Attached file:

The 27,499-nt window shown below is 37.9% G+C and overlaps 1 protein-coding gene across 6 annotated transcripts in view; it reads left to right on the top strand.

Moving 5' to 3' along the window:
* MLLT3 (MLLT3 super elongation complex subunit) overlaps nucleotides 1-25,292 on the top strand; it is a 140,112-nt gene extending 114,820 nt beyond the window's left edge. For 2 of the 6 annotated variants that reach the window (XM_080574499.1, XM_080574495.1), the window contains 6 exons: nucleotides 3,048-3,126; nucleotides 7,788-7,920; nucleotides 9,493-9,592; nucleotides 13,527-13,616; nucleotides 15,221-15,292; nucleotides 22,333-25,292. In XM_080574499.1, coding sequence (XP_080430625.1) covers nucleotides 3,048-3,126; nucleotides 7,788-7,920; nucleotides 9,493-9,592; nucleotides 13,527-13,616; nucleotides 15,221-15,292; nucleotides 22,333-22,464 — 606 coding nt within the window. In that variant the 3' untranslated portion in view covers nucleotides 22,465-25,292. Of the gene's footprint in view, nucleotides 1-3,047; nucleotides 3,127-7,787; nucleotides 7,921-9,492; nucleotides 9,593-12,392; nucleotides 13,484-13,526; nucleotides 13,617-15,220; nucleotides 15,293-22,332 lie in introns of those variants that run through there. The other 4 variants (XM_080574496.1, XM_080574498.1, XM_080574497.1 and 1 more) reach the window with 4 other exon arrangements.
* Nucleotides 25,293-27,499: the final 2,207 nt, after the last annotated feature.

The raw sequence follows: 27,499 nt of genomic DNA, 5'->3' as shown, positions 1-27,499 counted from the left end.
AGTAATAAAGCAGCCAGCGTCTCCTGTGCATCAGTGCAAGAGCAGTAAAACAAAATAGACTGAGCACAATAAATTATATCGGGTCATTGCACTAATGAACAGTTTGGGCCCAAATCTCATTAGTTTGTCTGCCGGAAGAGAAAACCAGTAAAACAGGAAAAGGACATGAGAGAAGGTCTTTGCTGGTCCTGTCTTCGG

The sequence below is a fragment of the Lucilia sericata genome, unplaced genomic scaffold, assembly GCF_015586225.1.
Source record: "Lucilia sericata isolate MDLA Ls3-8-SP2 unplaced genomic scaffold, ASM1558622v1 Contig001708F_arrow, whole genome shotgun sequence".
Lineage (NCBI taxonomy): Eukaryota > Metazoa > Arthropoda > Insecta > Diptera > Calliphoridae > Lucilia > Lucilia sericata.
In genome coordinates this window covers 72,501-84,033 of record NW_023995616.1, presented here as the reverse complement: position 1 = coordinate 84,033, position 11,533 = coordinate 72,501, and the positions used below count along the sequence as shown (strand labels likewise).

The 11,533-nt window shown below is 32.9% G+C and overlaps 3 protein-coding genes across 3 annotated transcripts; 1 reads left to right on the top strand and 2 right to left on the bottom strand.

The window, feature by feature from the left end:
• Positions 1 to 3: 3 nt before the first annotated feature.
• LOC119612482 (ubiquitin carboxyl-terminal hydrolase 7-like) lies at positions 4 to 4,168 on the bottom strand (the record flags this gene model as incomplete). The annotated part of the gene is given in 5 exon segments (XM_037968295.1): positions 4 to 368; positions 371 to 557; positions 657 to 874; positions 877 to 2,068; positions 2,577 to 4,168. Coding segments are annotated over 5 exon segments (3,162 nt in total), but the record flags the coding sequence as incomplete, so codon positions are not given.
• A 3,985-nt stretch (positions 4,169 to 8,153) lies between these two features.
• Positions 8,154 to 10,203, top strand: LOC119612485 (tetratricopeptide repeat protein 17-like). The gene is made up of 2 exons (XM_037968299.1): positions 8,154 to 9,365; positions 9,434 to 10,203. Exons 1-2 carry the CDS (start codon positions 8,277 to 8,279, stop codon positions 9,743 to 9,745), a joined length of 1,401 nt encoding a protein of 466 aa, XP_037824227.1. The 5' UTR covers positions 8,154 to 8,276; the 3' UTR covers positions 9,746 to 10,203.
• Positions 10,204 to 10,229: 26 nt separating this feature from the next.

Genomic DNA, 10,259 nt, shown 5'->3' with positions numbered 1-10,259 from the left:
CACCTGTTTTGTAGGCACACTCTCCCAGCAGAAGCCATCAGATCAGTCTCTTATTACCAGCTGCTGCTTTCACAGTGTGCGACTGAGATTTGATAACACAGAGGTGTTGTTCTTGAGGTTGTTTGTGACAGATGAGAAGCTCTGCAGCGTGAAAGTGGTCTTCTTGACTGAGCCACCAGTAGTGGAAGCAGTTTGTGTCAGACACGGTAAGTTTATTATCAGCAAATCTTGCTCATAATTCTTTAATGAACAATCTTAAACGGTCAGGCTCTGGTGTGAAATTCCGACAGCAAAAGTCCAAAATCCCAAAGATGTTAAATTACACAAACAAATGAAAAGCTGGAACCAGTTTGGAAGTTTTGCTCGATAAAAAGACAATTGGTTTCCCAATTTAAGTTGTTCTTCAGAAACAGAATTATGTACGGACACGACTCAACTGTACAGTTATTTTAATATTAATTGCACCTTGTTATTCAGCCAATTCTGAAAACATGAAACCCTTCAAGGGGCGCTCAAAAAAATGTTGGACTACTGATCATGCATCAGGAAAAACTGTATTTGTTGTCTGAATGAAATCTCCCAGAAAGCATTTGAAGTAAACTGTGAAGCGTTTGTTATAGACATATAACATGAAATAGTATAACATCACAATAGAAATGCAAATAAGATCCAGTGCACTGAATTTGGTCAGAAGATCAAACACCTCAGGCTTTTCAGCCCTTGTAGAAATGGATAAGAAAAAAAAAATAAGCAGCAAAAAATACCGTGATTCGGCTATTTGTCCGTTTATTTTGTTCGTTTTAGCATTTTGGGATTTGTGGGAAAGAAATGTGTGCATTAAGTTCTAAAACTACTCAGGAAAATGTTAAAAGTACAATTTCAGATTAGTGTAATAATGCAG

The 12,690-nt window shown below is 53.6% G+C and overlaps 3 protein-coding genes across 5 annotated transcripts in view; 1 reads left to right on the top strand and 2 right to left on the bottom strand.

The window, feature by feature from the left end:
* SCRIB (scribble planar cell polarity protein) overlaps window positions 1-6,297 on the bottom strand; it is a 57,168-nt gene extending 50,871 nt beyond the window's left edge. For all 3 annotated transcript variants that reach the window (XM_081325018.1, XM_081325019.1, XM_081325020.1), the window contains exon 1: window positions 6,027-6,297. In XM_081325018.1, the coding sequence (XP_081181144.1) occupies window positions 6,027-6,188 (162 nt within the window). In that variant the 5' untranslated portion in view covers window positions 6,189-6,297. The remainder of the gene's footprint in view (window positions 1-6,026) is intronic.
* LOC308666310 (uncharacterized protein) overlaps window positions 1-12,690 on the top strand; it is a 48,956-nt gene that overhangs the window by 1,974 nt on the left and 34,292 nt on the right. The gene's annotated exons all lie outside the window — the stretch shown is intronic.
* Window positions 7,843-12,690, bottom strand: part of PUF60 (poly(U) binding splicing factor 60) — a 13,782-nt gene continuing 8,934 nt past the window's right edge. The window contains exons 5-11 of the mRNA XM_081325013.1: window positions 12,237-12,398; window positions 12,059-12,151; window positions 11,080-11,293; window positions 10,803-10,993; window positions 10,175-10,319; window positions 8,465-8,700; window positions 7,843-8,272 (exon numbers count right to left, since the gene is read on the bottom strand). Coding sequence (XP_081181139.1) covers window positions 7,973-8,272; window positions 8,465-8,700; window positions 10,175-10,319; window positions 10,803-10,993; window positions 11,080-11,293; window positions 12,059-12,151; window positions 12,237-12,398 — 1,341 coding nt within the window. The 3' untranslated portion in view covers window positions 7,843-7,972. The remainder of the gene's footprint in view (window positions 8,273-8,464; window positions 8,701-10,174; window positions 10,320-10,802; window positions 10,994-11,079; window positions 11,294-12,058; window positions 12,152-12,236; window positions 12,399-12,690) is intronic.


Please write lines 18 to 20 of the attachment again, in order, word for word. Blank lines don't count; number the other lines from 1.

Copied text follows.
Genomic DNA, 10,259 nt, shown 5'->3' with positions numbered 1-10,259 from the left:
CACCTGTTTTGTAGGCACACTCTCCCAGCAGAAGCCATCAGATCAGTCTCTTATTACCAGCTGCTGCTTTCACAGTGTGCGACTGAGATTTGATAACACAGAGGTGTTGTTCTTGAGGTTGTTTGTGACAGATGAGAAGCTCTGCAGCGTGAAAGTGGTCTTCTTGACTGAGCCACCAGTAGTGGAAGCAGTTTGTGTCAGACACGGTAAGTTTATTATCAGCAAATCTTGCTCATAATTCTTTAATGAACAATCTTAAACGGTCAGGCTCTGGTGTGAAATTCCGACAGCAAAAGTCCAAAATCCCAAAGATGTTAAATTACACAAACAAATGAAAAGCTGGAACCAGTTTGGAAGTTTTGCTCGATAAAAAGACAATTGGTTTCCCAATTTAAGTTGTTCTTCAGAAACAGAATTATGTACGGACACGACTCAACTGTACAGTTATTTTAATATTAATTGCACCTTGTTATTCAGCCAATTCTGAAAACATGAAACCCTTCAAGGGGCGCTCAAAAAAATGTTGGACTACTGATCATGCATCAGGAAAAACTGTATTTGTTGTCTGAATGAAATCTCCCAGAAAGCATTTGAAGTAAACTGTGAAGCGTTTGTTATAGACATATAACATGAAATAGTATAACATCACAATAGAAATGCAAATAAGATCCAGTGCACTGAATTTGGTCAGAAGATCAAACACCTCAGGCTTTTCAGCCCTTGTAGAAATGGATAAGAAAAAAAAAATAAGCAGCAAAAAATACCGTGATTCGGCTATTTGTCCGTTTATTTTGTTCGTTTTAGCATTTTGGGATTTGTGGGAAAGAAATGTGTGCATTAAGTTCTAAAACTACTCAGGAAAATGTTAAAAGTACAATTTCAGATTAGTGTAATAATGCAG

The 12,690-nt window shown below is 53.6% G+C and overlaps 3 protein-coding genes across 5 annotated transcripts in view; 1 reads left to right on the top strand and 2 right to left on the bottom strand.